We’ve entered a bit of a Crazy Rich Asians craze these days – and deservedly so. I was very excited to see a movie with such a diverse Asian cast go into production and more recently to see it perform so well at the box office. It’s very encouraging to witness audiences continuing to respond positively to good story lines and interesting characters regardless of their origin.
When I decided to read Crazy Rich Asians a few weeks ago, so that I could review the book and the movie side by side, I wasn’t sure whether I would like the book. I’m definitely not a chick lit or romance novel fan, so I was worried it would feel much too superficial and light for me. I ended up finding the novel enjoyable though with some softer points, but the movie actually outdid the novel for me. It was the perfect, sweet, entertaining romance comedy, like the ones I loved to watch in the 1990s and 2000s that are rarely matched nowadays. Read more about my thoughts on the novel and movie below.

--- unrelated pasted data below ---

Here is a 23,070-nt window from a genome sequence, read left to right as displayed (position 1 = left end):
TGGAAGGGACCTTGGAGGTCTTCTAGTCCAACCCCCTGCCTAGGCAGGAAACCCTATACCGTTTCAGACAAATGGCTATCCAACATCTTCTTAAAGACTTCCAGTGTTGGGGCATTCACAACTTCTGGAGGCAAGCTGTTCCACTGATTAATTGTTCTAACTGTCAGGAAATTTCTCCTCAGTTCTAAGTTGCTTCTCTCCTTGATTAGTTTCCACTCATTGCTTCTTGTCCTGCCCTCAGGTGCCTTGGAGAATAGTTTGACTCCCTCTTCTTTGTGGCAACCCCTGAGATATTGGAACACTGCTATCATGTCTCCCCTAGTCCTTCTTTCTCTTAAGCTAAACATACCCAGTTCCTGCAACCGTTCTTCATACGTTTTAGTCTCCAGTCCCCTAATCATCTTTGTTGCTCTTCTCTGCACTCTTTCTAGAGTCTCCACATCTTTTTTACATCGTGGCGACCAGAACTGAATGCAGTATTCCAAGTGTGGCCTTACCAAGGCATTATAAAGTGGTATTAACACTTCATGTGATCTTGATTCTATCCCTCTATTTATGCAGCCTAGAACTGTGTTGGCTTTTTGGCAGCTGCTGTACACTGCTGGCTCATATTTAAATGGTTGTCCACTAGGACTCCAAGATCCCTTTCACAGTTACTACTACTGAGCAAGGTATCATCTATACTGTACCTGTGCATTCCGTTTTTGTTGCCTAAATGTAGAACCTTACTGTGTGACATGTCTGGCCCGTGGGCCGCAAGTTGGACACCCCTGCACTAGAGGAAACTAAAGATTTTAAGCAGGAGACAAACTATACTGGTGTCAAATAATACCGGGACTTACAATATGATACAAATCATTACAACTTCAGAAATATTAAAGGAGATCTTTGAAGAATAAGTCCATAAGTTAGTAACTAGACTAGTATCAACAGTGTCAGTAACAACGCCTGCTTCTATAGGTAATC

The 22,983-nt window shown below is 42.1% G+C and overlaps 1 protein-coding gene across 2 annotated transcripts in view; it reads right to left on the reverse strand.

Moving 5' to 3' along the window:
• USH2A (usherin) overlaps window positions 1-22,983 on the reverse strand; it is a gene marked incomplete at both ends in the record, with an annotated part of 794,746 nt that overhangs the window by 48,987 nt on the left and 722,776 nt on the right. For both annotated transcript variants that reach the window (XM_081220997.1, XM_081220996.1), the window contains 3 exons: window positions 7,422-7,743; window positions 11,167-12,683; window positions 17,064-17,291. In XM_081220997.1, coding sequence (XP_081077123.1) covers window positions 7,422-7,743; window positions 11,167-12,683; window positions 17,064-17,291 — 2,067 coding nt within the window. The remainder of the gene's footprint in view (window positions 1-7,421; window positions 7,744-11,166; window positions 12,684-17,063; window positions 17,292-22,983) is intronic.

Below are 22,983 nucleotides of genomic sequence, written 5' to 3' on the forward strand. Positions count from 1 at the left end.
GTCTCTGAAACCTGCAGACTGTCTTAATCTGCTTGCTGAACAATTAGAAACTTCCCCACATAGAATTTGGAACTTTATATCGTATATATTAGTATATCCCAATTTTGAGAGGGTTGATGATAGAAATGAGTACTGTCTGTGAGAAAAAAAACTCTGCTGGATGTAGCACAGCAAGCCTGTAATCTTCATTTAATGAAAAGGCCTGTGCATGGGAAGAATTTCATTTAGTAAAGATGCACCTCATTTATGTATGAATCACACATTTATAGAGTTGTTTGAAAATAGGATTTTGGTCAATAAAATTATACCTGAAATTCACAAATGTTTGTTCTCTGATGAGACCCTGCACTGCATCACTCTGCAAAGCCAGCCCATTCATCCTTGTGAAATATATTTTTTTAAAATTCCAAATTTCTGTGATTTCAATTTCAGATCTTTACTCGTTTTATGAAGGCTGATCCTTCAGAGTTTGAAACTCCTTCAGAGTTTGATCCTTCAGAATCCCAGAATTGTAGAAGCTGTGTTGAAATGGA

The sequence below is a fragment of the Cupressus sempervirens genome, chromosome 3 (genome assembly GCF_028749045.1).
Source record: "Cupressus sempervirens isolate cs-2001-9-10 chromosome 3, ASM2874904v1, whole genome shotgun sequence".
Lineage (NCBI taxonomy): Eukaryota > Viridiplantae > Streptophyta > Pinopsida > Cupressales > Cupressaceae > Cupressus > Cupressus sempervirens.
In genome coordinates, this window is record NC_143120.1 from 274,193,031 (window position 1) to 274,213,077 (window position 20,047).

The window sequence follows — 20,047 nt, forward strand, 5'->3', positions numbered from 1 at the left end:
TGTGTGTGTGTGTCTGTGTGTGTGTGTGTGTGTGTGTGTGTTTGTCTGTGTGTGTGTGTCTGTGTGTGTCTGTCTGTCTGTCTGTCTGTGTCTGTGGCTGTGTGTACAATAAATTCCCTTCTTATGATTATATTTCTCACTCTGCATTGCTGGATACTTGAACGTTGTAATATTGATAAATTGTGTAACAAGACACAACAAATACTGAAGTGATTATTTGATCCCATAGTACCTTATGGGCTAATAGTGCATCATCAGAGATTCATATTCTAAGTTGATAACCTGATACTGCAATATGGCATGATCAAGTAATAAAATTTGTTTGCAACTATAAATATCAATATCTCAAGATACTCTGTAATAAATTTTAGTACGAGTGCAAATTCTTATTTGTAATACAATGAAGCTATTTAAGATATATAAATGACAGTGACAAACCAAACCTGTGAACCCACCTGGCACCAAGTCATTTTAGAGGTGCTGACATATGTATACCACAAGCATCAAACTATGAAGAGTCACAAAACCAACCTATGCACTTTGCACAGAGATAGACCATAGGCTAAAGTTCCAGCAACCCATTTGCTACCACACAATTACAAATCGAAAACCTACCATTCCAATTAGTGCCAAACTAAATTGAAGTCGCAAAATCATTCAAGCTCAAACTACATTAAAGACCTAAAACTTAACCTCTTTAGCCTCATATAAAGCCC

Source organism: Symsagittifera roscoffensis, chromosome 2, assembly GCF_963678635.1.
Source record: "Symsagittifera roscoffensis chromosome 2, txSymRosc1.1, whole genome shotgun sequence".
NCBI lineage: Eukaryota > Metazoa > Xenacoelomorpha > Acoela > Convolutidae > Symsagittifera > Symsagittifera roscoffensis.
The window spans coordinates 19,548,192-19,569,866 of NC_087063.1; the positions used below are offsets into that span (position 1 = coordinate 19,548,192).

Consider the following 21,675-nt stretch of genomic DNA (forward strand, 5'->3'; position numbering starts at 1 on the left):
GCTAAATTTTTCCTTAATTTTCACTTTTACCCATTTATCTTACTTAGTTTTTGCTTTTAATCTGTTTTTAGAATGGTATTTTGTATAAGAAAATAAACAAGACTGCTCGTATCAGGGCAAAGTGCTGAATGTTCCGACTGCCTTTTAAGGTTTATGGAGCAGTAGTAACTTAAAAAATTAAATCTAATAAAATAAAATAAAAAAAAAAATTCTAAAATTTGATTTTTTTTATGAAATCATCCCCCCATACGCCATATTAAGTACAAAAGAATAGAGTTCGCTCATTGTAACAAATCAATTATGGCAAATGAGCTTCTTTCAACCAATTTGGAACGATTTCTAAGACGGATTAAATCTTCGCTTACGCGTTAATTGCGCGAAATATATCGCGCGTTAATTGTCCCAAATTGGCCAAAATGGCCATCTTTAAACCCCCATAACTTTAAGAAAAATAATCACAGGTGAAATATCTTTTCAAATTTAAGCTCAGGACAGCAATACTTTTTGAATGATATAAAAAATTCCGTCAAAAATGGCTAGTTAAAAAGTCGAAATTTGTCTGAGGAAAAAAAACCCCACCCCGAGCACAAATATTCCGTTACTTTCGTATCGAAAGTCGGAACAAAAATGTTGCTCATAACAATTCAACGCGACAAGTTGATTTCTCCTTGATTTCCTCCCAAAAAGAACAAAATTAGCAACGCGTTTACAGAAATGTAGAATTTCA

While I found the Crazy Rich Asians’ novel enjoyable, I thought the movie pulled the essence of the novel out and made it shine in a much more successful way. The movie was heartwarming, entertaining, sweet and funny in its own right, with just enough changes here and there to the plot to make up for some of the shortcomings of the novel. The differences in the story actually helped the movie feel more cohesive, plausible and better-paced than the novel.
One of the story line changes I appreciated in particular in the movie was the fact that Rachel pressed Nick much more early on about his family’s wealth, and didn’t naively take days and days to figure it out. She gets into that first class cabin and immediately pries the secret loose from him, which is much more believable. I also liked that the ending of the movie was more definite and at the same time more complex than the novel. I won’t go into the details (no spoilers), but it just felt overall like a more satisfying (and unsurprisingly more cinematic) close.